Formal engines learn from experience

By Chris Edwards |  No Comments  |  Posted: May 8, 2019
Topics/Categories: Blog - EDA  |  Tags: , ,  | Organizations: ,

Machine learning is coming to formal verification as vendors explore ways to make their products easier to use for non-formal specialists.

At CDNLive EMEA this week, Cadence Design Systems launched what it called its third generation of the JasperGold formal-verification suite. The product adds several mechanisms based on various forms of artificial intelligence (AI) for automating the job of picking and scheduling the engines that are deployed based on how their RTL is structured.

A few weeks earlier at a seminar organised by TV&S on machine learning in EDA in April, formal specialist OneSpin Solutions described its own work on using forms of supervised learning to improve the ability of tools to detect which engines need to be deployed on RTL and when. As an early user of the new version, STMicroelectronics said it saw an average doubling in throughput with the solver-inference feature, which determines which engines fit the design and task best.

Pete Hardee, marketing director for Cadence, says the out-of-the-box engine is based on a supervised-learning model derived from 500 designs. “The training sequence is based on customer designs but there is no way to reverse-engineer those designs. Solver inference finds the most relevant solver and how to parameterise it based on these inputs: what kinds of assertions are used; how big the design is based on state space and cone on influence; and what kind of design it is, whether it’s control or data dominated.”

Out-of-the-box model

Although the solver-inference engine is based on a core model supplied by Cadence, it is intended to be tuned over time on a customer’s own design database so that it can more accurately reflect the design styles and assertion usage of the in-house teams.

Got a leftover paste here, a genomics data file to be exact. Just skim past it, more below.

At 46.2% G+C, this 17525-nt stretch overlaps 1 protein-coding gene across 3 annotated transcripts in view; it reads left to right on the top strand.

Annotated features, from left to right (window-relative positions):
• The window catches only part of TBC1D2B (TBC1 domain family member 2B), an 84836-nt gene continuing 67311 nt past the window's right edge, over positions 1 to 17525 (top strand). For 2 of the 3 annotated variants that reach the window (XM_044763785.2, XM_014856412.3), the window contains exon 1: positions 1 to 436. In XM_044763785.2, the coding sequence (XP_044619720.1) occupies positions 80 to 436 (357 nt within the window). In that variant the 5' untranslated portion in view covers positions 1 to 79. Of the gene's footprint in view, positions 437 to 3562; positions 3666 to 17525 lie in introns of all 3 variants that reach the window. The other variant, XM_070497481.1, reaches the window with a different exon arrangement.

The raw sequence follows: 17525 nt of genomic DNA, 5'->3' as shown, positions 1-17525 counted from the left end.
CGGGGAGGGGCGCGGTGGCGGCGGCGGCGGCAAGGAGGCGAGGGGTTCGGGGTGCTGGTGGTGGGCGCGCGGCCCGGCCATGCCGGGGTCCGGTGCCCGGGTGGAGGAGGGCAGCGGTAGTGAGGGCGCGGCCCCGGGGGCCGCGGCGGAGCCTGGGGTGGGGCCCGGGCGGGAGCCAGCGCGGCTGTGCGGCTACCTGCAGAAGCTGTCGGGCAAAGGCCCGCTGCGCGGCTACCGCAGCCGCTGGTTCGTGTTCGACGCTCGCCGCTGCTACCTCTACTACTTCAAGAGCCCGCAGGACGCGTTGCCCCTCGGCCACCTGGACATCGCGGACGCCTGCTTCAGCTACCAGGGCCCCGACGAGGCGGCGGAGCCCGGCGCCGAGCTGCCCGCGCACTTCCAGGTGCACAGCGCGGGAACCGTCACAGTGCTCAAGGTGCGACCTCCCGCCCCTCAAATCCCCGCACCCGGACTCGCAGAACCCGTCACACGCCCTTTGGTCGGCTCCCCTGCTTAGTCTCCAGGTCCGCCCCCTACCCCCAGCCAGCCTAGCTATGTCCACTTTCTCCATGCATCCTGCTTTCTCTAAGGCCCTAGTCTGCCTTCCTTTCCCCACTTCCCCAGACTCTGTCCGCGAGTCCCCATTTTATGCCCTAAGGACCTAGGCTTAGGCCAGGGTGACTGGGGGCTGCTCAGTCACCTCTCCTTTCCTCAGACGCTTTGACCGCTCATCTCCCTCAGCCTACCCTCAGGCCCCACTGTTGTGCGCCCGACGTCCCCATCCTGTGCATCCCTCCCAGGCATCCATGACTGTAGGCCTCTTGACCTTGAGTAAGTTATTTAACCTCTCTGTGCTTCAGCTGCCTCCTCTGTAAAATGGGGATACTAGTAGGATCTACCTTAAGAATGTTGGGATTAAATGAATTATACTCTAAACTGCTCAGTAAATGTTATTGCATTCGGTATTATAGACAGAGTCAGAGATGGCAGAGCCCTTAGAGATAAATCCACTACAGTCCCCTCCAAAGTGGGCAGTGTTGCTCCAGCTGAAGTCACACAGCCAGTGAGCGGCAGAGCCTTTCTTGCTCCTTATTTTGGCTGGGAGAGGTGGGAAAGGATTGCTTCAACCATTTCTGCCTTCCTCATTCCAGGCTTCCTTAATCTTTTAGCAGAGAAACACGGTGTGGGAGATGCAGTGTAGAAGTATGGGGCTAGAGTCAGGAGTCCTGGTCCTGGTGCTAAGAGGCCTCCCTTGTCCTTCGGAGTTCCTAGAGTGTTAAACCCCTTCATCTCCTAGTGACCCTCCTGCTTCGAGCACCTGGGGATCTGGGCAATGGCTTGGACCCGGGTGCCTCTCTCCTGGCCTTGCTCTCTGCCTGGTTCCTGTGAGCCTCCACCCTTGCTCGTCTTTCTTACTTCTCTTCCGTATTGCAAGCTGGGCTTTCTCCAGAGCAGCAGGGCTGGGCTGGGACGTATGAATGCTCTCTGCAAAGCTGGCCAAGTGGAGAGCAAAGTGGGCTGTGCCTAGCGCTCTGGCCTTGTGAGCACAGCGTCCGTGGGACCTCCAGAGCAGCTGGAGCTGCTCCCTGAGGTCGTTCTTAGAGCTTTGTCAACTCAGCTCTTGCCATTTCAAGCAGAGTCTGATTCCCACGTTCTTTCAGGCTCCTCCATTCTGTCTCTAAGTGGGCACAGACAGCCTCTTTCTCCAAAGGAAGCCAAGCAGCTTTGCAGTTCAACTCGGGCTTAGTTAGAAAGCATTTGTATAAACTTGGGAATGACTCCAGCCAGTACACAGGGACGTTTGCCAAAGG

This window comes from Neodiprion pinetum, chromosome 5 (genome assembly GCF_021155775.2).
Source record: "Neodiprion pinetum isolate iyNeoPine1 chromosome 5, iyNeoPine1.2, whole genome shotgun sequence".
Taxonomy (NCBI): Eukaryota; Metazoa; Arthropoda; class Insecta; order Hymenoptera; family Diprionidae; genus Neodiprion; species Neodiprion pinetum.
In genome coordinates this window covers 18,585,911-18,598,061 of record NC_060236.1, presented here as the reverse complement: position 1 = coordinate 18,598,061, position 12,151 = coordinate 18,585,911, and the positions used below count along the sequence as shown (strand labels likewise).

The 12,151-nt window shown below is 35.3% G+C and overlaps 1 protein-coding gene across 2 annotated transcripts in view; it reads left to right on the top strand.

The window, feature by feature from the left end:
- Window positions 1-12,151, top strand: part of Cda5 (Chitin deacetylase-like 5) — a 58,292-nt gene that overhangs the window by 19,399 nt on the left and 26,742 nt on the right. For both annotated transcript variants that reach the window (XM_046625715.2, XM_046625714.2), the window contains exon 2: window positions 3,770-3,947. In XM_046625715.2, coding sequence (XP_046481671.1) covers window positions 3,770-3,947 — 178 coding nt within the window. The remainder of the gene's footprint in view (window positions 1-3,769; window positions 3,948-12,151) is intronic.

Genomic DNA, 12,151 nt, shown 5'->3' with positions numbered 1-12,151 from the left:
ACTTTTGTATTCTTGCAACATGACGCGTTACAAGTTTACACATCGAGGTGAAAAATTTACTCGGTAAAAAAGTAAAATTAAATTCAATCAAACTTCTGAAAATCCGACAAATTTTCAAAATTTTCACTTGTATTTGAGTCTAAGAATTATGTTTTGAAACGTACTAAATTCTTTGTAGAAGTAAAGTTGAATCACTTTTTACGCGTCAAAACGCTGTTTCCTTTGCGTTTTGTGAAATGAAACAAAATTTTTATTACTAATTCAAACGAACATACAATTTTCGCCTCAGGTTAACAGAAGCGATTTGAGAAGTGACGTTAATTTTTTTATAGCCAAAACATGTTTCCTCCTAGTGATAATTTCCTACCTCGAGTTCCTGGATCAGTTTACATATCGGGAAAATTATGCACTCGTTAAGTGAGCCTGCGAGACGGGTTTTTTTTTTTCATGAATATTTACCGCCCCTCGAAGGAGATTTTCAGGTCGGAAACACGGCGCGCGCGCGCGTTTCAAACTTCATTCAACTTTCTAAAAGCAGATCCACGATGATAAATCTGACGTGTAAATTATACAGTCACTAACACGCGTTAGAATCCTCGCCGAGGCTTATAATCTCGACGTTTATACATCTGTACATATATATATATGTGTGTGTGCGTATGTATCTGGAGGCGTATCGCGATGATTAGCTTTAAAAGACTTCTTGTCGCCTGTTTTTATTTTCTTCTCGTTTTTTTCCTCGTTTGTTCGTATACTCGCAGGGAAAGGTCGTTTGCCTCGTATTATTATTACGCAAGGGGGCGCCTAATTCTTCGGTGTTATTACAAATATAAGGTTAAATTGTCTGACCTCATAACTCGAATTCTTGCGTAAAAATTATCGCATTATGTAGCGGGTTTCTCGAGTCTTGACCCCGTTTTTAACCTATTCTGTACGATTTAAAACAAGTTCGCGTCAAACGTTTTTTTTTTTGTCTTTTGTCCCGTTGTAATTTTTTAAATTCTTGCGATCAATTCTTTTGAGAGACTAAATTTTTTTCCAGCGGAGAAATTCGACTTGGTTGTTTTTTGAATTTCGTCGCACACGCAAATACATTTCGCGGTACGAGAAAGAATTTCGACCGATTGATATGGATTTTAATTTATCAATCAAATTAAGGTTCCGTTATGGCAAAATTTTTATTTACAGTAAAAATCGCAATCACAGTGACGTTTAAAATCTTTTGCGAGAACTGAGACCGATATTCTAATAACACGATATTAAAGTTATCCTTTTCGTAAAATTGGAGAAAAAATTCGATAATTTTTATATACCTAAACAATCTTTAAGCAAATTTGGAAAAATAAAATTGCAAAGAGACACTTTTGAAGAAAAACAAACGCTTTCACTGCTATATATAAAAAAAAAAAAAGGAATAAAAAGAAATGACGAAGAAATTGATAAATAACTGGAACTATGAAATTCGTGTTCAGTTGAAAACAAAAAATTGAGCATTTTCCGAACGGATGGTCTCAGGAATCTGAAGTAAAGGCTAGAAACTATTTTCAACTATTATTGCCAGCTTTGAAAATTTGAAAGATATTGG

A second engine makes use of a mixture reinforcement learning and input from human experts to determine how best to deploy engines in parallel given the available collection of compute resources, as well as when to give up on a particular solver and move to another because it is taking too long. “This gets better results out of the box [than without] but it makes a bigger difference when run again and again.”

Like Cadence, OneSpin’s work found that solver orchestration based on machine learning is effective. The company is armed with more than two decades worth of collected designs that extend as far back as the team’s original work at Siemens in the early 1990s.

Dominik Strasser, vice president of engineering at OneSpin, says with the machine-learning functions: “Users do not normally have to pick proof algorithms and we now have a system that has faster proofs for time-to-hold,” adding that time-to-fail has rarely been an issue.

However, using machine learning to predict runtime can easily run into trouble. Using principal component analysis, the training set did show an ability to predict runtime but when deployed on designs from outside the training data the correlation dropped off.

Experts and machines

Hardee agrees that machine learning has problems with runtime analysis. “How reasonable it is to allow the engine to continue is not as predictable as with simulation. The engine can be working really hard and seemingly doing nothing but then make a breakthrough. It takes a lot of design experience to be able to make a judgment.”

Cadence’s approach is to use a more traditional expert-system approach to provide advice on runtimes and how to suggest other options when a solver seems to freeze. “An expert system can give realistic suggestions when a property gets stuck, such as trying an abstraction or getting rid of or remodelling a counter that’s extending the state space too far, so that it’s only counting a few bits rather than 2K.”

Hardee says there is scope to build machine learning on top of such an expert system. “Once the formal experts have set parameters, the machine-learning component can learn from that.”

As part of its ongoing work into applying AI to formal, a new project at OneSpin is aimed at helping with the debug process. “The tool finds out which part is the culprit. This is a very difficult problem to solve and a task for the future but we have some intermediate results. But don’t hold your breath,” Strasser says.

Another path OneSpin aims to pursue is using deep learning to analyse verification data. “Maybe then the runtime prediction will get better results,” Strasser hopes.

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